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Sexuality in the media and emotional well-being among lesbian, gay, & bisexual adolescents

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Title: Sexuality in the media and emotional well-being among lesbian, gay, & bisexual adolescents
Author(s): Bond, Bradley J.
Director of Research: Harrison, Kristen
Doctoral Committee Chair(s): Harrison, Kristen
Doctoral Committee Member(s): Dixon, Travis L.; Tewksbury, David H.; Wilson, Barbara J.
Department / Program: Communication
Discipline: Communication
Degree Granting Institution: University of Illinois at Urbana-Champaign
Degree: Ph.D.
Genre: Dissertation
Subject(s): media effects gay lesbian bisexual sexual minority mass communication television film music magazine media psychology self discrepancy script schema media
Abstract: LGB teens’ feelings, desires, and physical attractions run contrary to the heteronormative standards of American society. As such, LGB youth often experience feelings of sadness and dejection that can lead to depression and suicidal tendencies (Russell & Joyner, 2001). Evaluating the factors that could possibly influence the emotional well-being of LGB youth would be an important undertaking given the hindrances LGB adolescents face during sexual socialization. The purpose of this dissertation was to study the portrayal of sexuality in media popular with LGB adolescents and to assess the relationship between media exposure and emotional well-being among LGB teens. In particular, this dissertation distinguished between mainstream media and gay- and lesbian-oriented (GLO) media. GLO media were defined as any media outlet specifically designed, produced, and marketed for gay and lesbian audiences. Two studies were conducted to serve as the initial investigation in a program of research that will be designed to better understand the role of media in the lives of LGB individuals. The first study of this dissertation was a content analysis of the television programs, films, songs, and magazines most popular with LGB teens as determined by self-reports of media consumption in a survey of media use. A total of 96 media vehicles composed the content analysis sample, including 48 television programs, 22 films, 25 musical artists, and 6 magazines. Using a coding scheme that was adapted from previous media sex research, Study 1 measured the frequency of sexual instances as well as the type, nature, and source characteristics for each sexual instance. Results of the content analysis suggest that heterosexuality reigns supreme in mainstream media. When LGB sexuality is depicted in mainstream media, it is often sanitized. LGB sexual talk is rarely sexual; rather it is primarily about the social or cultural components of being lesbian, gay, or bisexual. LGB sexual behavior is also rare in mainstream media, which tend to depict LGB individuals as non-sexually as possible. LGB sexuality in mainstream media exists, but is more about proclaiming LGB identity than actually living it. GLO media depicted LGB sexuality more frequently than mainstream media did. GLO media often depict LGB sexuality in a more realistic manner. LGB sexual talk is about LGB identity, as well as the relational and sexual aspects of being a sexual minority. LGB sexual behavior is commonplace in GLO media, depicting LGB individuals as sexual beings. LGB sexuality in GLO media is prevalent and relatively authentic. The second study was a survey that assessed the relationship between media exposure (both mainstream media and GLO media) and LGB teens’ emotional well-being, considering self-discrepancy as an important mediating variable in that relationship. Study 2 also considered age, sex, and sexual identity commitment as possible moderating variables in the relationship between media exposure and emotional well-being. In Study 2, emotional well-being was defined as lower levels of dejection-related emotions. LGB adolescents (N = 573) completed a questionnaire that was used to investigate the relationships between media exposure and emotional well-being. Results of the survey indicated that mainstream media exposure was not significantly associated with dejection-related emotions. In contrast, GLO media exposure was negatively related to feelings of dejection even when controlling for age, sex, race, perceived social support, school climate, religiosity, geographical location, sexuality of peers, and motivation for viewing LGB inclusive media content. Neither age nor sex moderated the relationships between media exposure variables and dejection, but sexual identity commitment did act as a moderator in the relationship between GLO media exposure and dejection. The negative relationship between GLO media exposure and dejection was stronger for participants lower in sexual identity commitment than for participants higher in sexual identity commitment. In addition, the magnitude of discrepancies between the actual self and the ideal self mediated the relationship between GLO media exposure and dejection for LGB adolescents low in sexual identity commitment. However, self-discrepancy did not mediate the relationship between GLO media exposure and dejection for LGB teens highly committed to their sexual identities. Results of both the content analysis and the survey are discussed in terms of implications for theory and method. Practical implications of this dissertation’s findings are also discussed, as well as directions for future research.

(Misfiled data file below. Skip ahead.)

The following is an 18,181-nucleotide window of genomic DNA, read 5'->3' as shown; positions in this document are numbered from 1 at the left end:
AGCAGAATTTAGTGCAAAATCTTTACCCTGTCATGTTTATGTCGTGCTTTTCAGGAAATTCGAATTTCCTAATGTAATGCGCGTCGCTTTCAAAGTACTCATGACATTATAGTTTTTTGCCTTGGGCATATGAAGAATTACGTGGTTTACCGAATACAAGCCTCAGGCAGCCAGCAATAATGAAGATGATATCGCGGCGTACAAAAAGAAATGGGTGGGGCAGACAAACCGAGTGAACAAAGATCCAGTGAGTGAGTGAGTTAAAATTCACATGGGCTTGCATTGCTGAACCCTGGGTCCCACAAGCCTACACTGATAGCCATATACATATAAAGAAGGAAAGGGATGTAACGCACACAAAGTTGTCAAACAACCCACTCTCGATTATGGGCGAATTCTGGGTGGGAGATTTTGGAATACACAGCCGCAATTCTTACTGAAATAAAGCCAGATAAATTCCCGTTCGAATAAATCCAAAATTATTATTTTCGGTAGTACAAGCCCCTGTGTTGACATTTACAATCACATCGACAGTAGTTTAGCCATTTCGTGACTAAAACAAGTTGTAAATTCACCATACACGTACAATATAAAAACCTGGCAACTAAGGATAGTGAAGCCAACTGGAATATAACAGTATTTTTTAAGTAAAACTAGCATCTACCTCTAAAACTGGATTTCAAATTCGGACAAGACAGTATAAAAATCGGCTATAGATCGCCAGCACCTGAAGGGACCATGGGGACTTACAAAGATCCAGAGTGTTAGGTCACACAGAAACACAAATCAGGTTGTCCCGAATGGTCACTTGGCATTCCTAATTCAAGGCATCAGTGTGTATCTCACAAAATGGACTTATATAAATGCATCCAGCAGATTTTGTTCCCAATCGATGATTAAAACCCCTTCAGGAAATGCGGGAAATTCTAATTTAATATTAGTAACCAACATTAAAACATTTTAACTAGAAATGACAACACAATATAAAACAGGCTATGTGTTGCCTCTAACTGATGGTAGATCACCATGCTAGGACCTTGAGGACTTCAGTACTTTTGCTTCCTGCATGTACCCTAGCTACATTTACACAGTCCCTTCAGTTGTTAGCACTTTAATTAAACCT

Issue Date: 2011-08-25
URI: http://hdl.handle.net/2142/26199
Rights Information: Copyright 2011 Bradley J. Bond
Date Available in IDEALS: 2011-08-25
Date Deposited: 2011-08
 

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